Submitted by cbaus on August 12, 2013 – 7:00am. Found Here on Buckeye Firearms Association
by Chad D. Baus
A friend sent a very interesting document to me recently – one that is making its rounds through the gun rights community after having been leaked online.
Entitled “Preventing Gun Violence Through Effective Messaging,” it is an 80-page playbook designed to help anti-gun rights extremists learn why they continue to get beat, and how to change their message so as to fool the general public into thinking their mainstream views are actually supported by these anti-gun rights extremist groups.
“Preventing Gun Violence Through Effective Messaging” is based on a 2011 study conducted by Greenberg Quinlan Rosner Research, and was prepared by three Washington D.C.-based political consultants – Frank O’Brien of OMP, a direct marketing firm whose client list includes leftist organizations such as Planned Parenthood and the National Resources Defense Council, John Neffinger and Matthew Hut of KNP Communications, and Al Quinlan of the aforementioned Greenberg Quinlan Rosner Research, whose client list is a virtual who’s who of anti-gun politicians including Bill Clinton, Al Gore, Rahm Emanuel, and Gabrielle Giffords, as well as anti-gun rights and leftist groups including Mayors Against Illegal Guns, the Joyce Foundation, Defenders of Wildlife, National Public Radio and the Sierra Club.
According to the introduction, the guide was prepared in order to “help organizations and individuals choose effective arguments and language when communicating with the public on behalf of stronger public policies to prevent gun violence.”
Their very best arguments
According to the guide, “three key themes drive the most powerful arguments for gun violence prevention:”
ONE: The serious personal toll that gun violence takes on people’s lives.
Elsewhere in the guide, the point is made that “40% of respondents report that they or someone they know personally has been a victim of gun violence.” The trouble for the authors and their audience is that many of the people who become a victim of violence, or know someone who has been, rightfully conclude that only they, and no one else, are responsible for their own security. Indeed, it is precisely the exposure to violence that leads many people to become first-time gun owners.
TW0: People’s right to be free from violence in their communities.
We’ve looked, and still haven’t found that particular “right” in the constitution yet. It certainly isn’t listed next to “the right of the people to keep and bear arms.”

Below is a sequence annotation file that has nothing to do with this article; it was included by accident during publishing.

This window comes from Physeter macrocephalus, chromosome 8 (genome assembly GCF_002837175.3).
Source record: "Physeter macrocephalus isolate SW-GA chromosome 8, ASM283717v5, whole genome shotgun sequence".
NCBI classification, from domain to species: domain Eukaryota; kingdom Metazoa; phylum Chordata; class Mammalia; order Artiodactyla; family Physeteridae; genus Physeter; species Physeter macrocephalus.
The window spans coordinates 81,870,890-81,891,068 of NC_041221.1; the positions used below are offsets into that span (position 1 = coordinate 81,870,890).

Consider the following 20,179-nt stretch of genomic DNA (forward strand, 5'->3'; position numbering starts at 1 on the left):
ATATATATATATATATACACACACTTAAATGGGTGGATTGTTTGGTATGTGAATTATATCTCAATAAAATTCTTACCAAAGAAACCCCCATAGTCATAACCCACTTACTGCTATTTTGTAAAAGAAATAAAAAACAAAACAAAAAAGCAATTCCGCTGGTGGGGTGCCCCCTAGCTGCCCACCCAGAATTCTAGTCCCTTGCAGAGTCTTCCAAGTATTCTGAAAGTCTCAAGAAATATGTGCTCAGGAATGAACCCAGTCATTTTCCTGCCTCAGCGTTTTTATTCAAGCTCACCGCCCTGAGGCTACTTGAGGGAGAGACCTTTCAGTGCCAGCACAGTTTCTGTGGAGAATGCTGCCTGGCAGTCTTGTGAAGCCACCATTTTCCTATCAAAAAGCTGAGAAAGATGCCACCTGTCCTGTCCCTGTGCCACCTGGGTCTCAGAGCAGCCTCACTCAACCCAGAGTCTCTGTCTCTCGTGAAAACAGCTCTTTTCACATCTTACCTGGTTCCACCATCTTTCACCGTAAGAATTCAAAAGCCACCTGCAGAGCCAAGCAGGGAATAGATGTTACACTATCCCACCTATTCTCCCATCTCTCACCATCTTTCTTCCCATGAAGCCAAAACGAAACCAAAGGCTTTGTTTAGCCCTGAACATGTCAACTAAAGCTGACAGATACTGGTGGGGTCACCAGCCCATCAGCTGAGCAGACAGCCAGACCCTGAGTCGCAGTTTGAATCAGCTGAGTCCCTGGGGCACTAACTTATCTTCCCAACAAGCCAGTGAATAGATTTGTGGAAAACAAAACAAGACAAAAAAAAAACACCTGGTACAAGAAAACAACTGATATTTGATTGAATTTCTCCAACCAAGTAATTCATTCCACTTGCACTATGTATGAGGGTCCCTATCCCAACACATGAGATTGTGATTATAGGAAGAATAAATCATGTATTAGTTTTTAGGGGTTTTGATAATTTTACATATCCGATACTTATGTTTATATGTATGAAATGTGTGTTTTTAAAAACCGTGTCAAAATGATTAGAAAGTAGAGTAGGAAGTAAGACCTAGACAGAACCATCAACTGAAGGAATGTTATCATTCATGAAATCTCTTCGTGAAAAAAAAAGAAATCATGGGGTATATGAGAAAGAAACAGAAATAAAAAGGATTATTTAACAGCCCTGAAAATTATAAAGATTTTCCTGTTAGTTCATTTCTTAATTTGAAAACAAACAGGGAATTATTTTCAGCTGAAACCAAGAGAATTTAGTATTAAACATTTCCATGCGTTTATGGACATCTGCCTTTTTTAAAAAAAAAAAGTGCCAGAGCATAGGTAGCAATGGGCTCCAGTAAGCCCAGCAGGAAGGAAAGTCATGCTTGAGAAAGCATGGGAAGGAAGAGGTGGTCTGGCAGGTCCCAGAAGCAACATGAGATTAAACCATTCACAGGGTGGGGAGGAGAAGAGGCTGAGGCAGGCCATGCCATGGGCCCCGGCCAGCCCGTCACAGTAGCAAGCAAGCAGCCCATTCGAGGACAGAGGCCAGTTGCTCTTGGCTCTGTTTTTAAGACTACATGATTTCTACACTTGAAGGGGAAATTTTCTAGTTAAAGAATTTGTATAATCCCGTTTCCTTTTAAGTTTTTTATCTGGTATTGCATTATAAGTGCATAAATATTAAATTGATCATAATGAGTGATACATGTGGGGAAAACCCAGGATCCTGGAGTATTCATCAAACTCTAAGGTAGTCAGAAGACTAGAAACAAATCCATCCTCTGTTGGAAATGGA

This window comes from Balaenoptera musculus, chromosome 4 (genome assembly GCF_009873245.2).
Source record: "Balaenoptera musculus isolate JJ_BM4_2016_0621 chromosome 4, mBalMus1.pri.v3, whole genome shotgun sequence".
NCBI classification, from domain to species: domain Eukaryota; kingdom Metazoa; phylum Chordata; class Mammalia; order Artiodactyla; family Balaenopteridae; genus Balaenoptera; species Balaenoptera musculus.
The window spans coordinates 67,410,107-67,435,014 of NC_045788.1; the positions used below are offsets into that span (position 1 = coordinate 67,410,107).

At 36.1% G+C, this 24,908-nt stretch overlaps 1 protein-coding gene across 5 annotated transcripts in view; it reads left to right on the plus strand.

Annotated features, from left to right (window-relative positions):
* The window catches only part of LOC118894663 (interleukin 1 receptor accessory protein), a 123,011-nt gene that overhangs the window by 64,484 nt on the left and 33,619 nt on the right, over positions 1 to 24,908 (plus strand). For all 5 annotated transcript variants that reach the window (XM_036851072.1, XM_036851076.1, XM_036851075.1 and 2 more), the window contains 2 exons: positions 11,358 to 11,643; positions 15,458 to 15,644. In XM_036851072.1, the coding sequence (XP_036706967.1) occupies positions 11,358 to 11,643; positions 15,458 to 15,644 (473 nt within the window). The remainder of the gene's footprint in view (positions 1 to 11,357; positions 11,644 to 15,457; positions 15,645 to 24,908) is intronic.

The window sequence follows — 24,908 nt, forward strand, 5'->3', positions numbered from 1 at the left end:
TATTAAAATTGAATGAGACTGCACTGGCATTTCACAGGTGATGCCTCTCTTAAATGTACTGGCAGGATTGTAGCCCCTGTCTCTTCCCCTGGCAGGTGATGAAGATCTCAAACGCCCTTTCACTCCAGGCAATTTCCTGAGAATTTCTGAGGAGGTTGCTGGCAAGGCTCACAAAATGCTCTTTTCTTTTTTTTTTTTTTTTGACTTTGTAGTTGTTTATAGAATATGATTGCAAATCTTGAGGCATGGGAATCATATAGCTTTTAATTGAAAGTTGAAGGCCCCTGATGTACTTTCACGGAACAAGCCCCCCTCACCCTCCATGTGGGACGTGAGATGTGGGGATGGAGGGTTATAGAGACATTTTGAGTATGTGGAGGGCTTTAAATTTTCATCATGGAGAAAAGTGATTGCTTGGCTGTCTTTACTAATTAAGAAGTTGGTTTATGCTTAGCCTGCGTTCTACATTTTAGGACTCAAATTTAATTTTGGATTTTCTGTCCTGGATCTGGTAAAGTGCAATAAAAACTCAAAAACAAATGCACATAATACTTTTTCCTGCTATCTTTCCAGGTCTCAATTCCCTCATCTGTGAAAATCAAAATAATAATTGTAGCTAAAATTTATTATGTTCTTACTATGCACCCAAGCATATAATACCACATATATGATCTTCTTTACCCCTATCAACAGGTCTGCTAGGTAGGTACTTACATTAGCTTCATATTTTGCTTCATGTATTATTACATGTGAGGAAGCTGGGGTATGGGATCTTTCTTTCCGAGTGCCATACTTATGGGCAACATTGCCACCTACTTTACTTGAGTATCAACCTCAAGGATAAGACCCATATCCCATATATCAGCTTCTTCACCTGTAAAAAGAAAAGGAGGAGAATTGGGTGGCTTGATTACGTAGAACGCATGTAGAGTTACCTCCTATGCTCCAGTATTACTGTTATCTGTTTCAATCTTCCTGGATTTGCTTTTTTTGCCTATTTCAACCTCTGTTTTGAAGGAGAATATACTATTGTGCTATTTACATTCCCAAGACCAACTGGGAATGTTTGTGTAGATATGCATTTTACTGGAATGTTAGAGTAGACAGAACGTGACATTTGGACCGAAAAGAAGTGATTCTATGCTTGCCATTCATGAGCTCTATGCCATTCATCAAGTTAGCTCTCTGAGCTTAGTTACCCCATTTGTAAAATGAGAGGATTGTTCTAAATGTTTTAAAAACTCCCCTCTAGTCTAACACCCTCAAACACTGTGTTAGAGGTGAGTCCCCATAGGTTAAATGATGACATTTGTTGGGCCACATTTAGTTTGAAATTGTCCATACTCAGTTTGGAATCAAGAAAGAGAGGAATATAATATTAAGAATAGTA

THREE: The changing nature of weapons towards more powerful, military-style ones that make us less safe.
This point is stressed again, and described as a “key message”:
The notion that today’s weapons are different in kind from what was available in the past is an especially powerful idea and helps make the case for new levels of concern and scrutiny around access to weapons.
This “key message” – the notion that today’s weapons are different is, as you likely know, a false notion.
The truth, of course, is that military-style weapons have always dominated the civilian firearms marketplace – from the muskets that fought off Red Coats and brought home supper, to the pistols and rifles that started on the Civil War battlefield and eventually helped conquer the West, to the rifles that came home with Dough Boys and GIs in the World Wars. “More powerful?” Another false notion. World War I and World War II-era rifles were every bit as powerful as today’s military look-alike civilian models.
Elsewhere in the guide they address this issue again, stating that “we have to make clear to people that this isn’t a conversation about your grandfather’s hunting rifle.” The writers know that people will identify less with the anti-gun rights crowd if they sound like they’re trying to take away grandpa’s hunting rifle. The lesson for the good guys is this – grandpa’s hunting rifle was very likely a military rifle bought as surplus from World War I or World War II, so if those rifles are ok to have around, today’s modern sporting rifles should be any different.
The guide also notes that claims of law enforcement support for their policies is “crucial,” and asserts the “fact that policies advocated by the NRA put law enforcement officials at risk seriously weakens the NRA’s arguments.”
They couldn’t have been too pleased, then, when a 2013 survey of nearly 15,000 active and retired law enforcement officers showed that an overwhelming majority of America’s policemen and women do NOT support Obama’s gun control agenda.
The authors of the guide also admit that the question of whether or not they will succeed in fooling people depends on the audience:
On the gun violence issue – as on most public issues – it pays to know as much as possible about who you are talking to.
The weight and power of the three key themes we have mentioned varies substantially by audience.
…[W]hen talking to men, it is important to know that they are much more motivated by protecting people from “gun crime” than preventing “gun violence.” Women are motivated by both.
Clearly, in spreading falsehoods like those above as “key messages,” they must think their audience is a fairly ignorant bunch.
If these are their most powerful arguments, it’s no wonder that they continue to lose.